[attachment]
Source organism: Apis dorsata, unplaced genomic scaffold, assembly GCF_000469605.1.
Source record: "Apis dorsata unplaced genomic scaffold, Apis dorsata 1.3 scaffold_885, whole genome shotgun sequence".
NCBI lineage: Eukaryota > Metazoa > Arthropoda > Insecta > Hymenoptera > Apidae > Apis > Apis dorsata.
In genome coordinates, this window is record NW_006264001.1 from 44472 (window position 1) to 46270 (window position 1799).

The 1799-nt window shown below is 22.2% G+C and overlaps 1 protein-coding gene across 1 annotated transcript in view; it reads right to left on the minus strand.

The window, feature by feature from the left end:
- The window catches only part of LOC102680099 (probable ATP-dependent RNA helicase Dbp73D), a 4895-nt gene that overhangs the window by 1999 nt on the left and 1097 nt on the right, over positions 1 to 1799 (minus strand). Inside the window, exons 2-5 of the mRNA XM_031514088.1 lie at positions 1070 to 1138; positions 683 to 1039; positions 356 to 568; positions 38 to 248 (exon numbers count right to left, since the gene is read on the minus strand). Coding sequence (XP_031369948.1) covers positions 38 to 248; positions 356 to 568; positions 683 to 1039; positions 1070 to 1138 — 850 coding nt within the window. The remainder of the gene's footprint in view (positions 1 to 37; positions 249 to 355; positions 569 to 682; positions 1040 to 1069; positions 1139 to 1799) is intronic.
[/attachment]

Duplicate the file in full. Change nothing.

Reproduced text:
Source organism: Apis dorsata, unplaced genomic scaffold, assembly GCF_000469605.1.
Source record: "Apis dorsata unplaced genomic scaffold, Apis dorsata 1.3 scaffold_885, whole genome shotgun sequence".
NCBI lineage: Eukaryota > Metazoa > Arthropoda > Insecta > Hymenoptera > Apidae > Apis > Apis dorsata.
In genome coordinates, this window is record NW_006264001.1 from 44472 (window position 1) to 46270 (window position 1799).

The 1799-nt window shown below is 22.2% G+C and overlaps 1 protein-coding gene across 1 annotated transcript in view; it reads right to left on the minus strand.

The window, feature by feature from the left end:
- The window catches only part of LOC102680099 (probable ATP-dependent RNA helicase Dbp73D), a 4895-nt gene that overhangs the window by 1999 nt on the left and 1097 nt on the right, over positions 1 to 1799 (minus strand). Inside the window, exons 2-5 of the mRNA XM_031514088.1 lie at positions 1070 to 1138; positions 683 to 1039; positions 356 to 568; positions 38 to 248 (exon numbers count right to left, since the gene is read on the minus strand). Coding sequence (XP_031369948.1) covers positions 38 to 248; positions 356 to 568; positions 683 to 1039; positions 1070 to 1138 — 850 coding nt within the window. The remainder of the gene's footprint in view (positions 1 to 37; positions 249 to 355; positions 569 to 682; positions 1040 to 1069; positions 1139 to 1799) is intronic.